LAS VEGAS — Damian Lillard ended up in the middle of the NBA’s silly season, and he’s not exactly sure how.
He sent out a Tweet after Portland let Ed Davis walk to Brooklyn (one of Lillard’s good friends on the team). That spiraled into speculation he was unhappy with the Blazers because he wants to compete in the gauntlet that is the West and Portland has largely stood pat this summer. Combine that with another Tweet and somehow — in the minds of warped Laker fans/sports talk radio hosts looking for a shock — became “Lillard wants to play with LeBron James and the Lakers.”
Lillard shot all that down in Las Vegas.
“I’m not unhappy. I love where I live. I love the organization. I love our coaching staff. I love where I am,” Lillard said, holding court during Summer League.
Portland is one of the many teams cash-strapped this summer, and fans are pissed. Thanks to the foolish 2016 contracts of Evan Turner and Meyers Leonard (plus don’t forget the now-traded Allen Crabbe), the Blazers are flirting with the luxury tax line. Forget chasing big name free agents, they lost Davis and a couple other rotation players, Shabazz Napier and Pat Connaughton. They made a smart signing with Seth Curry (who can help if he is healthy) but are leaning on guys playing in Las Vegas this week, Anfernee Simons and Gary Trent Jr., to handle rotation minutes.
Lillard was honest, he didn’t want Davis to go.
“Obviously, I loved Ed,’’ Lillard said. “He was one of my best friends in the league; one of my favorite teammates I’ve played with. We lose him – that’s a loss for our team. Bazz played big minutes for us, Pat played big minutes for us – so we lose three rotation players that gave us a lot and contributed to our season last year. But I guess now we look forward to who can come in and replace those minutes and give us that type of quality.’’
Does Lillard want to compete? Yes. He met with ownership last year to express that directly. But he wants to do it In Portland, where he has spent all of his six-year career.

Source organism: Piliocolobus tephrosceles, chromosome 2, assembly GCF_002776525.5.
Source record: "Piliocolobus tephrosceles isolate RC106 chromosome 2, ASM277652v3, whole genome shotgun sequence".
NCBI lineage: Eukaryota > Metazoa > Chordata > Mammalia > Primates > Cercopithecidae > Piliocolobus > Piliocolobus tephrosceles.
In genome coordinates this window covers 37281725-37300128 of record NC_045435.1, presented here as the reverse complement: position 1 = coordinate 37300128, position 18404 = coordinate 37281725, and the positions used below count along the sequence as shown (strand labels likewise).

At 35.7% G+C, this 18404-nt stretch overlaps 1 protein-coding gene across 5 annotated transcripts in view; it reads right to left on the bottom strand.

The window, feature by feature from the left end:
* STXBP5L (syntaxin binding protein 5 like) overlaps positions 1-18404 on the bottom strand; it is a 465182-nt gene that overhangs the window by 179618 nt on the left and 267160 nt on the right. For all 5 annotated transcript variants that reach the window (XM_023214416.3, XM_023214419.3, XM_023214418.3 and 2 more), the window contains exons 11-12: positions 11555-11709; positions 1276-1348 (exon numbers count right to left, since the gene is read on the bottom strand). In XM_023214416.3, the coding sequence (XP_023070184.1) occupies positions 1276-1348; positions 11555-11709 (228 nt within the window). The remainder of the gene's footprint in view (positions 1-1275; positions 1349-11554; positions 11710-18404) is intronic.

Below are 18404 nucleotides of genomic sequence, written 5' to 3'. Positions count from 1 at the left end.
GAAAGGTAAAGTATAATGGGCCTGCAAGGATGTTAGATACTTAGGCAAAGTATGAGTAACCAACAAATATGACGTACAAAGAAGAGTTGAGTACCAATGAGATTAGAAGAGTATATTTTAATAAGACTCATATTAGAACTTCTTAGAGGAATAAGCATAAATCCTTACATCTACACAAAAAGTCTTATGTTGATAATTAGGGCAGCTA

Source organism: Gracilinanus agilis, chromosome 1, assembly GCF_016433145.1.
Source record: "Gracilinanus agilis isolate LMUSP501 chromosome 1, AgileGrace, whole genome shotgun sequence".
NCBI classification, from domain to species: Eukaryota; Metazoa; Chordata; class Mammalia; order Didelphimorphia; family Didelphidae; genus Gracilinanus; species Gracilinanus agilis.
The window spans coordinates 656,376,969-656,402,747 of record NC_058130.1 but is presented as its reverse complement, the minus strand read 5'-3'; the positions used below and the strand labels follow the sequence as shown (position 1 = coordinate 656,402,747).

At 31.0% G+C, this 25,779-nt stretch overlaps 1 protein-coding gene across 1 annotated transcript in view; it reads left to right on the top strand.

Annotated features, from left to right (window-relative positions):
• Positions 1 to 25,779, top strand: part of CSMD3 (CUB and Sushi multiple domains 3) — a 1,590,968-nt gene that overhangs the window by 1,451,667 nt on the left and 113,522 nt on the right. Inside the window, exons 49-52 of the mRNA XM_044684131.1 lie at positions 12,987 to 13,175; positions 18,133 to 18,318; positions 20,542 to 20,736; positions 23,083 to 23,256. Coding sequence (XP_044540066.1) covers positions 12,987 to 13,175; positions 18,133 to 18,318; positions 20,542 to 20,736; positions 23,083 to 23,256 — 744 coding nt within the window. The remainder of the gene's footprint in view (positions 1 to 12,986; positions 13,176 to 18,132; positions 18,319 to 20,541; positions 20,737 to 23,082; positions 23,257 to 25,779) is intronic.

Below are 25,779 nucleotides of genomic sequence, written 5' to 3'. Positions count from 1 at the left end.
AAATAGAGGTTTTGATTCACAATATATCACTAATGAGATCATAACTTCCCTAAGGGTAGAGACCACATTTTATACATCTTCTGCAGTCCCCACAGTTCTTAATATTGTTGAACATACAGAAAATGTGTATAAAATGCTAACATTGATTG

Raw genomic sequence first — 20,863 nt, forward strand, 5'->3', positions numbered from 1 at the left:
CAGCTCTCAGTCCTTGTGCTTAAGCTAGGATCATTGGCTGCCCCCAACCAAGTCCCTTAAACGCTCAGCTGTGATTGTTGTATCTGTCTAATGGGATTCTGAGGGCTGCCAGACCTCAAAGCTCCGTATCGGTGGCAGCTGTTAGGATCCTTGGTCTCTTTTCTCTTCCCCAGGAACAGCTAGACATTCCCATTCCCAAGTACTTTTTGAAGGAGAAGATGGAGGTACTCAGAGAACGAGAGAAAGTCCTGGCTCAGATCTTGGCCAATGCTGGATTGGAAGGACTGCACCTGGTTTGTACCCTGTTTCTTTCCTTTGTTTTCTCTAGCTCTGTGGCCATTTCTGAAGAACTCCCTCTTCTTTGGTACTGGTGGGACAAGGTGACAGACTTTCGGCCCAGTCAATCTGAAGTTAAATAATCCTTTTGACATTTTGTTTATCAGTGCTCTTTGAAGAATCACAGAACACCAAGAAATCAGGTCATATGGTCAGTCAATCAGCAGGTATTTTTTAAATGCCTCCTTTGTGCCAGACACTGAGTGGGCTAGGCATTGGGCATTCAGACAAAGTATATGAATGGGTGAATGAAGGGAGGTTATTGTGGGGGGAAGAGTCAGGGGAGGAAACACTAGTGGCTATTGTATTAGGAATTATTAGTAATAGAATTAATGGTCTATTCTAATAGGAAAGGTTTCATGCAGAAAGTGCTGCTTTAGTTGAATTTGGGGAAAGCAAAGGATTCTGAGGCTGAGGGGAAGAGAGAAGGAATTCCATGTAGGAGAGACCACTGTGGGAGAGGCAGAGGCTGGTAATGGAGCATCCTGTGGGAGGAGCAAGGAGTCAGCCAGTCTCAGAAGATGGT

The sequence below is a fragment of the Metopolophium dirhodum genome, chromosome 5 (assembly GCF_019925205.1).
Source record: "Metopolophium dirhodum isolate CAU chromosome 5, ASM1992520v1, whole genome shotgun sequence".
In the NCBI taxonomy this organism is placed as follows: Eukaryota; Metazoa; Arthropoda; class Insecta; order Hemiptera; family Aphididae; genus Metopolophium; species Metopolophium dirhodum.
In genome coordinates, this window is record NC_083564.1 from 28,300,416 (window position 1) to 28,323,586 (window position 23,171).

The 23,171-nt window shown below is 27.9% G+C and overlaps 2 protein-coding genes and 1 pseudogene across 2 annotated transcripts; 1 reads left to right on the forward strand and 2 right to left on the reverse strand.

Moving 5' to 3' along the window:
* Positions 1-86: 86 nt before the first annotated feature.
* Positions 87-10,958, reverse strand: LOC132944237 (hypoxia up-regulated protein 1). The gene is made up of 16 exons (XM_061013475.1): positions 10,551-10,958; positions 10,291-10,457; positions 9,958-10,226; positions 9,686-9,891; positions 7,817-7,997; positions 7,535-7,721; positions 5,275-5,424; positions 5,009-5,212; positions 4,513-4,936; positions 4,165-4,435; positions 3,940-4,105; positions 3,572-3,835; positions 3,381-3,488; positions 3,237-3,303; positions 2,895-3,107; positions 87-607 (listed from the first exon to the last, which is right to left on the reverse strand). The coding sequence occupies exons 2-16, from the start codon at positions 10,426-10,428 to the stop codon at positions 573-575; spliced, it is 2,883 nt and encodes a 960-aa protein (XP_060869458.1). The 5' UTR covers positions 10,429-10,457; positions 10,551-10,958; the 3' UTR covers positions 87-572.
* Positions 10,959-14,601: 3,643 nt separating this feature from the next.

“We got people out here going all out to try and make it happen, and I want us to do the same thing,” Lillard said. “And I feel like we are trying to do that.”
It’s the preseason, and so teams are trying to be extra cautious with their stars. That will apparently be the case this week as No. 1 overall pick Zion Williamson has reportedly not traveled with his New Orlean Pelicans for the final preseason game of the year against the New York Knicks.
Williamson has apparently strained his right knee, and his not heading to New York with the team isn’t looking like it’s just for rest as the regular season approaches. Williamson may actually have a bit of soreness working against him right now, which is the last thing any NBA fans want to hear right now.
The release from the Pelicans says that Williamson remained in Louisiana to undergo further testing on his right knee.
Hopefully this is nothing serious and the season can get off to a thrilling start. It certainly looks to be headed in that direction based off of how Williamson has performed already in preseason action.
New Orleans kicks off the regular season on Oct. 22 against the defending champion Toronto Raptors in Ontario.
CHARLOTTE, N.C. (AP) — An emotional Michael Jordan unveiled the first of two medical clinics he and his family funded in Charlotte, North Carolina that will provide care to underprivileged members of the community.